China: Actor fired from film for “vague” Taiwan stance


Taiwanese actor Leon Dai, who played the lead character in Chinese romance ‘No Other Love’, was fired from the film for his alleged support of Taiwanese independence, reported Variety on 15 July 2016.

In a statement, the film’s director Zhao Wei and investors apologised “for hiring the wrong person” and stated they were not “satisfied” with the actor’s position on the issue after he failed to “provide a fuller explanation to the public and state his stance more clearly on important issues”.

The director and the entire crew dedicate themselves wholeheartedly to China. We are all Chinese, and we firmly support the one China policy. Our country’s interests are our top priorities […] Any ambiguous stance over the country and national identity is intolerable.

Dai stated that while he spoke out on gay rights and nuclear power issues in Taiwan, it would be “inaccurate” to label him as a Taiwan independence supporter, and that he is “against oppression” and respects “the views of other people”. He added that he is “a proud citizen of China” and that he is not affiliated with any political party.

During the Taiwanese election, it was never my concern which party took the majority in the legislative council. What I care about are the policies. Do they help every day citizens? Do they promote equality? Improve people’s standard of living? This is what I care about.

As an additional repercussion, Dai’s cameo performance in another romantic film, ‘At Café 6’, was deleted from the film prior to its release on mainland China on 29 July 2016, and another film, ‘The Peaceful Island’, starring Dai, which was set to release in China on the same day, no longer has a scheduled release date in the country, reported government-authorised news portal China.org.cn on 22 July 2016.

The news portal also reported that actress Mizuhara Kiko was also removed from the cast of ‘No Other Love’ after accusations of her being anti-China. Kiko has since released a video apology to the Chinese public.

Wei’s film, financed by Alibaba Picture Group and other mainland China companies, had already completed principal photography and had begun post-production when the decision was made to fire Dai, which means the film will require significant re-shooting.

Online monitoring for dissent
Recently, Chinese nationalist groups, including the Communist Youth League, have taken to the internet, monitoring celebrities’ patriotic messages and posts, or lack thereof; many called for a boycott of Wei’s film if Dai and Kiko were not removed.

Online reports featured photos, reports and media coverage of Dai participating in or supporting Taiwan’s Sunflower Student Movement, Hong Kong’s Occupy Central and gala shows put on by Falun Gong, a spiritual practice banned in China and one that authorities label as a “cult”, reported The Wall Street Journal on 18 July 2016 and China.org.cn on 22 July 2016.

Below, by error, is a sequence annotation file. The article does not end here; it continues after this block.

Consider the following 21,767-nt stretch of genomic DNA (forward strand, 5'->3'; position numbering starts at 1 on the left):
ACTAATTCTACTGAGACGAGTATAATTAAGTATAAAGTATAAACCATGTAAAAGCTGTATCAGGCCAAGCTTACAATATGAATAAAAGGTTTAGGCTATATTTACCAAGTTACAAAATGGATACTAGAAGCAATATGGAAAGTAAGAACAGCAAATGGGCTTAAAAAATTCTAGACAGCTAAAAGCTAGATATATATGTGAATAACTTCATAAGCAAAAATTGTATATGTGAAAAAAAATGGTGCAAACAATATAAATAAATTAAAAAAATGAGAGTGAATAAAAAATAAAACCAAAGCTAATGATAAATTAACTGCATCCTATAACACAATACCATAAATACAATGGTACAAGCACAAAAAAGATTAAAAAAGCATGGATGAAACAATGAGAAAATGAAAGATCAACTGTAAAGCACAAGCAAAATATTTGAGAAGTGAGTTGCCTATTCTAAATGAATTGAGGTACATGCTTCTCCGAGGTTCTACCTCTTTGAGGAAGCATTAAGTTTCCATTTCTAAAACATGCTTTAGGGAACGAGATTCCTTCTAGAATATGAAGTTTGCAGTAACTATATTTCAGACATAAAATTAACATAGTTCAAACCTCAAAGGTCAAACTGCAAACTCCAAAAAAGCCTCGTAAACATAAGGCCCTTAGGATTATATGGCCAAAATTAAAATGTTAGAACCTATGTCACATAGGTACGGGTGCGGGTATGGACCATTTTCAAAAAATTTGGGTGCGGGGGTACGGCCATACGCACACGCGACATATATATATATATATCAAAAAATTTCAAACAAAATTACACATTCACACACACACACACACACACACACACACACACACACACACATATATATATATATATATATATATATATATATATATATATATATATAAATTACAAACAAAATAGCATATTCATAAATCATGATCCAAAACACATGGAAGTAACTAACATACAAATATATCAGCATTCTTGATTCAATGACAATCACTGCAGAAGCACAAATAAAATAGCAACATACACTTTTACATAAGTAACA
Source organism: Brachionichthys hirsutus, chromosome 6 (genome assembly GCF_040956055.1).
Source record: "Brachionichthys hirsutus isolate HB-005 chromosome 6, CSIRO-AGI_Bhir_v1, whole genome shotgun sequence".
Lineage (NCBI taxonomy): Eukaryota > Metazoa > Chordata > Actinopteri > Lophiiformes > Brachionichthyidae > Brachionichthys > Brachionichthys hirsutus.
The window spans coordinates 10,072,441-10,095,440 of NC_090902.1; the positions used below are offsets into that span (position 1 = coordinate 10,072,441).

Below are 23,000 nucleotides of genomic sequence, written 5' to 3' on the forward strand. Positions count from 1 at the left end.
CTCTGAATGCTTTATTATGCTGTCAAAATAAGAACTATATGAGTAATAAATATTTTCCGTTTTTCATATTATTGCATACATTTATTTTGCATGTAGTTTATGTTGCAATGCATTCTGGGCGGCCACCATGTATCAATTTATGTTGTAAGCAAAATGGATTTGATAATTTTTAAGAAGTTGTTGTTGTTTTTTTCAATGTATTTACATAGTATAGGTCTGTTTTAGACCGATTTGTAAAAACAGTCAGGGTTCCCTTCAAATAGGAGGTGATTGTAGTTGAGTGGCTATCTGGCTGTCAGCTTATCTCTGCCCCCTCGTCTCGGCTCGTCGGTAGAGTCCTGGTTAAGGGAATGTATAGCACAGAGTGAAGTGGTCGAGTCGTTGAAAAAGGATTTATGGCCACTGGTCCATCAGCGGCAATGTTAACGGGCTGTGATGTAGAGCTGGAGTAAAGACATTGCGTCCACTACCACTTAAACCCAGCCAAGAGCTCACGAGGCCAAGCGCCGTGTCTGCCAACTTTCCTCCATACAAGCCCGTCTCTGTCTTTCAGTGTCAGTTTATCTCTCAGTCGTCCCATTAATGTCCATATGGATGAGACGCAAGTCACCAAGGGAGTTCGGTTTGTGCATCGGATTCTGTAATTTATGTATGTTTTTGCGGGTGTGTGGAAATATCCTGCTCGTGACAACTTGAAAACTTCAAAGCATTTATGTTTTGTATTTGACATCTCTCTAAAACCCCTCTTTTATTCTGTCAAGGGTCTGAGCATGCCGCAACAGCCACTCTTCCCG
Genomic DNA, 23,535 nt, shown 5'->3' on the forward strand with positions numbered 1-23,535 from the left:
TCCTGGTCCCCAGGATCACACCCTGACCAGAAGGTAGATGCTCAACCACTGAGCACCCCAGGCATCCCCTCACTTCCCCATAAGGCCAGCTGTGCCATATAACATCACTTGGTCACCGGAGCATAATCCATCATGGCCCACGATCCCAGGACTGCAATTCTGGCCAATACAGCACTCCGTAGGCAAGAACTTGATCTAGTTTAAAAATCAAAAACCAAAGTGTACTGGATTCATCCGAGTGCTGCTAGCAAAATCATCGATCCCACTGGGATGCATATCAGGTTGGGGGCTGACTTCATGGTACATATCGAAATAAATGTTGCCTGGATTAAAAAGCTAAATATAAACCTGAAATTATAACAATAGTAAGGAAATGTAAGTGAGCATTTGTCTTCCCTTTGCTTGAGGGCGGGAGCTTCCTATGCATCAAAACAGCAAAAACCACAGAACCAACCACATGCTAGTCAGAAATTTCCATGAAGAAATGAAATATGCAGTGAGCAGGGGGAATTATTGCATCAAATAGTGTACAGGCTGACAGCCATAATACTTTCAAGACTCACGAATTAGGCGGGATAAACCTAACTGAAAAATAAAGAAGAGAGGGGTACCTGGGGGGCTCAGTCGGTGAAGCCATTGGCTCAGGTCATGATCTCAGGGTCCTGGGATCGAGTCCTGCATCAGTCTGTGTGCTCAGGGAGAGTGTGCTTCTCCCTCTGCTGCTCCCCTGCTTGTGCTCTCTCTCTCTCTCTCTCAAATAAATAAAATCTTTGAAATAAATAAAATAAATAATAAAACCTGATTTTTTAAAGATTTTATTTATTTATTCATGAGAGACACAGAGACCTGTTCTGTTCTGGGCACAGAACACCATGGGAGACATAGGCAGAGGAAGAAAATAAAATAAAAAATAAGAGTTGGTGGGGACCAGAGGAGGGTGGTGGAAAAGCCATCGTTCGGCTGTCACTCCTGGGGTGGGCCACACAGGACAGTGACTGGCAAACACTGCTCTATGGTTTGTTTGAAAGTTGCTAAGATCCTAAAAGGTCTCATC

While Taiwan – also called Republic of China (ROC) – has been a sovereign state since 1949, mainland China – People’s Republic of China (PRC) – still considers Taiwan a part of PRC.


A history of political pressure
This is not be the first time that China cancels or forces changes to artists and their work based on political standpoints, including on topics such as Hong Kong, Taiwan or Tibet.

In January 2016, Taiwanese teen pop star Chou Tzuyu was banned from performing on China’s Anhui Spring Festival programme for holding up a Taiwanese flag during a TV performance in South Korea. She later posted an emotional apology on YouTube, saying “there is only one China”.

Further, China has forbidden numerous international musicians, most recently Lady Gaga in June 2016 and Selena Gomes in April 2016, from playing concerts in the country due to their stance on Tibet or for meeting the Dalai Lama.

China has also exerted pressure on art galleries to remove work that calls attention to such taboo subjects, most recently in Bangladesh in February 2016 when a Chinese ambassador took offense to an art exhibit in Dhaka featuring works on Tibet that were quickly pulled down.


Photo of Leon Dai (left) and Zhao Wei (right) posted on Wei’s social media Weibo page before Dai was fired


Sources

» China.org.cn – 22 July 2016:
Actor Leon Dai under fire for ‘Taiwan independence’

» The Wall Street Journal – 18 July 2016:
Taiwanese actor Leon Dai loses part in Zhao Wei film after political pressure in China

» Shanghaiist.com – 16 July 2016:
Taiwanese star removed from Chinese film for alleged pro-independence involvement

» Variety – 15 July 2016:
Taiwan actor Leon Dai dropped from Chinese film over politics

» The Hollywood Reporter – 15 July 2016:
Taiwanese star fired from Alibaba-backed Chinese film over politics

» The Guardian – 15 July 2016:
Taiwanese actor dropped from Chinese film after political outcry


More from Freemuse

» 12 August 2016: China: State agency reportedly bans South Korean stars over diplomatic feud

» 6 July 2016: China: American singer banned due to Dalai Lama meeting

» 30 May 2016: China: Political art installation pulled from public space in Hong Kong

» 27 April 2016: China: American pop star tour dates cancelled

» 17 February 2016: Bangladesh: Tibetan art exhibit censored under Chinese pressure

» 21 January 2016: China/Taiwan: Singers banned for nationalist statements and actions

 

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